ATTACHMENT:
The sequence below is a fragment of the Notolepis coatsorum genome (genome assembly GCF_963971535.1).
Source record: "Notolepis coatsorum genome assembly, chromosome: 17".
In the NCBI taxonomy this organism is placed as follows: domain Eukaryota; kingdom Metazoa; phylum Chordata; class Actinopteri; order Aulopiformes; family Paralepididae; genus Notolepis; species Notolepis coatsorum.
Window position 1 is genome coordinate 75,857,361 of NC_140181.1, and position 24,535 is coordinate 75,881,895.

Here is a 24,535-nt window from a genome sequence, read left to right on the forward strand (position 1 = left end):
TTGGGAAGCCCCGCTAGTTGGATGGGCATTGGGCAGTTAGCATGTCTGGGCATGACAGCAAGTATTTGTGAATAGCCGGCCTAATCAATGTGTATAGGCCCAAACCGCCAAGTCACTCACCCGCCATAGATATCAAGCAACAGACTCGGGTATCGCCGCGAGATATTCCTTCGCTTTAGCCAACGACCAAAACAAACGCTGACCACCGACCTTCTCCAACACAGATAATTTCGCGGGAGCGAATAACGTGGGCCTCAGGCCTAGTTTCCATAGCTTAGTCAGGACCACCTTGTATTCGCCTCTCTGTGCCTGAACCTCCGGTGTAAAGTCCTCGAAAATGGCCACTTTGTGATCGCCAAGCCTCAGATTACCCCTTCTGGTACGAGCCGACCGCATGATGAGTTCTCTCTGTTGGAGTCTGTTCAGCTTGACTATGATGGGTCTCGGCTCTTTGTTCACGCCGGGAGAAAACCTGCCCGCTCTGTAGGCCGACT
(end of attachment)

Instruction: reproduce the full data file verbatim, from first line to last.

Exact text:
The sequence below is a fragment of the Notolepis coatsorum genome (genome assembly GCF_963971535.1).
Source record: "Notolepis coatsorum genome assembly, chromosome: 17".
In the NCBI taxonomy this organism is placed as follows: domain Eukaryota; kingdom Metazoa; phylum Chordata; class Actinopteri; order Aulopiformes; family Paralepididae; genus Notolepis; species Notolepis coatsorum.
Window position 1 is genome coordinate 75,857,361 of NC_140181.1, and position 24,535 is coordinate 75,881,895.

Here is a 24,535-nt window from a genome sequence, read left to right on the forward strand (position 1 = left end):
TTGGGAAGCCCCGCTAGTTGGATGGGCATTGGGCAGTTAGCATGTCTGGGCATGACAGCAAGTATTTGTGAATAGCCGGCCTAATCAATGTGTATAGGCCCAAACCGCCAAGTCACTCACCCGCCATAGATATCAAGCAACAGACTCGGGTATCGCCGCGAGATATTCCTTCGCTTTAGCCAACGACCAAAACAAACGCTGACCACCGACCTTCTCCAACACAGATAATTTCGCGGGAGCGAATAACGTGGGCCTCAGGCCTAGTTTCCATAGCTTAGTCAGGACCACCTTGTATTCGCCTCTCTGTGCCTGAACCTCCGGTGTAAAGTCCTCGAAAATGGCCACTTTGTGATCGCCAAGCCTCAGATTACCCCTTCTGGTACGAGCCGACCGCATGATGAGTTCTCTCTGTTGGAGTCTGTTCAGCTTGACTATGATGGGTCTCGGCTCTTTGTTCACGCCGGGAGAAAACCTGCCCGCTCTGTAGGCCGACT